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Care of Professional Voice

Nothing can surpass the ability of the voice to convey expression. Most professionals, who use their voice for a living, seek help for voice changes, vocal fatigue, anxiety, throat tension or pain at some point of time in their life. These symptoms must be quickly diagnosed and effectively treated to restore the voice before further or permanent damage is done.

Many people in the society with voice problems move desperately thinking that they have no solution for their problem. But, most of these problems can be prevented by Voice Hygiene techniques and can be treated by simple voice therapy.

Who needs professional voice care?
Actors, Teachers, Lecturers, Business executives, Entertainers, Lawyers, Coaches, Politicians and Clergy need voice care as it is critical to their professional well-being.

Effective oral expression is of paramount importance in our communications-based world.

One of the most damaging vocal behaviours I know is speaking at the incorrect optimal pitch, usually too low. (Vocal Fry) More women than men have this problem.


Causes of vocal problem in singers and professional voice users

  • Lack of discipline and self-motivation.
  • Lack of self-restraint: Overuse and abuse.
    speaking too long, too loud, too low, over too loud noises — particularly when voice is tired                              or “ill.” Voice rest is not an excuse for not practicing. It is the reason to eliminate or                              severely restrict social talking.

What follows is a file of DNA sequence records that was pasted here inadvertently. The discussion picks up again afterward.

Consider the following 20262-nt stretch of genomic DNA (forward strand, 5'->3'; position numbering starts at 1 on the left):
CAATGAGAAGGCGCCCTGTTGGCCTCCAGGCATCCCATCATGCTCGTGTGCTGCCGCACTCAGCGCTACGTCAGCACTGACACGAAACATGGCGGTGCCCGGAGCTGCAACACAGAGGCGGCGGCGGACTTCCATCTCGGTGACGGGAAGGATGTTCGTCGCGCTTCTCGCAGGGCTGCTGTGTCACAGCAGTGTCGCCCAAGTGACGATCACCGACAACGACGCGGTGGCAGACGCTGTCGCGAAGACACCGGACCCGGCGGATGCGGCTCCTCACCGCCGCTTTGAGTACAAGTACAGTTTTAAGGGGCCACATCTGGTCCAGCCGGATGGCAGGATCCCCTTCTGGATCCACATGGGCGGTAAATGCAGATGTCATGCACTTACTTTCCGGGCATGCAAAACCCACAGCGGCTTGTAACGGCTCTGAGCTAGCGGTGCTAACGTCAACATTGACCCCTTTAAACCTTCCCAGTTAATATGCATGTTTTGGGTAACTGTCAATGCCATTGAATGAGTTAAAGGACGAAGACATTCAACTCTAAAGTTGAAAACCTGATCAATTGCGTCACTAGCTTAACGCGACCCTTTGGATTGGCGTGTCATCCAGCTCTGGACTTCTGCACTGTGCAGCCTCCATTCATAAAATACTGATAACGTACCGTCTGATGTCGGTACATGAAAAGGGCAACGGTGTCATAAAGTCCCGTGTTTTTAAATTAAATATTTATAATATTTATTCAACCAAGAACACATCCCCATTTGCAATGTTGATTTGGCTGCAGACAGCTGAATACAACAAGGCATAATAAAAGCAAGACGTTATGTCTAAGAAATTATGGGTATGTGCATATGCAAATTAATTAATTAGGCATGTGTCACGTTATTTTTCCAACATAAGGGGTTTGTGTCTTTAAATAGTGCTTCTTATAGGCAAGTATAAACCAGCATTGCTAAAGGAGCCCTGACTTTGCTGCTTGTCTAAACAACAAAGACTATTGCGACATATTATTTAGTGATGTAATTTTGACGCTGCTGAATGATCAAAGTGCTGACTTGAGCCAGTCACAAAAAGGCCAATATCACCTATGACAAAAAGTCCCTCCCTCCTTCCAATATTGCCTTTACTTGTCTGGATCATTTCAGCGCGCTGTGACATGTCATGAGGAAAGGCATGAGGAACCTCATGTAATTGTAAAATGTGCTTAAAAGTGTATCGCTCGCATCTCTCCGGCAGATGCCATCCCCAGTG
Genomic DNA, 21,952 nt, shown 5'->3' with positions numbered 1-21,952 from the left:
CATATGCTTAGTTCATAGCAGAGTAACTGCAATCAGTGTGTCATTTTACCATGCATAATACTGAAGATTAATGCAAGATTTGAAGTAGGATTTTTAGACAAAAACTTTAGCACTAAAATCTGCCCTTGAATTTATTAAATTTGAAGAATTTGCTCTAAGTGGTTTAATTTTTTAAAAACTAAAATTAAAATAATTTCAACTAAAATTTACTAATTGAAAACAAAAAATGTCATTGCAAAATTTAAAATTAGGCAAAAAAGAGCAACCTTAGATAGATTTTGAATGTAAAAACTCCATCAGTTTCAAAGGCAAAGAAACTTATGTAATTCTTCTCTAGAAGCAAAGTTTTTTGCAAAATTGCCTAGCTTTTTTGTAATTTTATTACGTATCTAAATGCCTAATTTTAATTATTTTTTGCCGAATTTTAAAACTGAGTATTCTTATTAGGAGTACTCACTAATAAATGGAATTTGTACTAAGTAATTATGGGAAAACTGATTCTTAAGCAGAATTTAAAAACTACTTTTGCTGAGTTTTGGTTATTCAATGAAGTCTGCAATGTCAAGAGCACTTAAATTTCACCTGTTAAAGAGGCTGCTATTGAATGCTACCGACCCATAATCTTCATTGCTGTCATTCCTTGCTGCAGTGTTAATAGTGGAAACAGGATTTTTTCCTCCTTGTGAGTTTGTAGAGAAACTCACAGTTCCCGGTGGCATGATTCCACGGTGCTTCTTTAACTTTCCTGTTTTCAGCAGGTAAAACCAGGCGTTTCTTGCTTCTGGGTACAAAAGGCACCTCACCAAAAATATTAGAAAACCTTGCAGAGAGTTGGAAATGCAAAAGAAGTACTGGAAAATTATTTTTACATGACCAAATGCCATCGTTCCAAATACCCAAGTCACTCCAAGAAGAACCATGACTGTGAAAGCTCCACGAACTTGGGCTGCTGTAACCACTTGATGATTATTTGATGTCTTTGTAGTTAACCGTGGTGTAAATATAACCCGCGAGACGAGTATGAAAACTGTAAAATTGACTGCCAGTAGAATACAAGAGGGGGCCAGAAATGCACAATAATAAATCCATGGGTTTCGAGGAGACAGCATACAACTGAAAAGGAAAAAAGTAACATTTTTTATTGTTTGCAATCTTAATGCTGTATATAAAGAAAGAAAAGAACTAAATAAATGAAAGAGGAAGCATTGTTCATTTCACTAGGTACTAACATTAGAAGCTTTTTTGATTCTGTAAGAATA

Inability to say ‘no’ socially and professionally when you and your voice are tired, sick, and                               overworked.
  • Incorrect vocal technique. To develop good technique and maintain a healthy voice:
    • Warm-up the voice every day before speaking and singing.
    • Practice efficiently and carefully.
    • Correct technical problems when pointed out and work diligently to correct them as soon as possible.
    • Correct specific vocal habits that hamper good technique:
    • Mouth/jaw not opens enough.
    • Vowels — example: E too stretched, restricting mouth opening.
    • Tongue retracted, humped etc., causing muscular tension, particularly the jaw.                                                                                                                                                                                                    Singer’s vocal technique problems that result from vocal dysfunction (laryngitis, hoarseness, nodules, etc.)
    • Inability to bridge easily between registers.
    • A voice quality that is breathy, hoarse, raspy, and gravelly.
    • The inability to sing loudly and/or softly, particularly in the bridge from middle to low register (a “break”).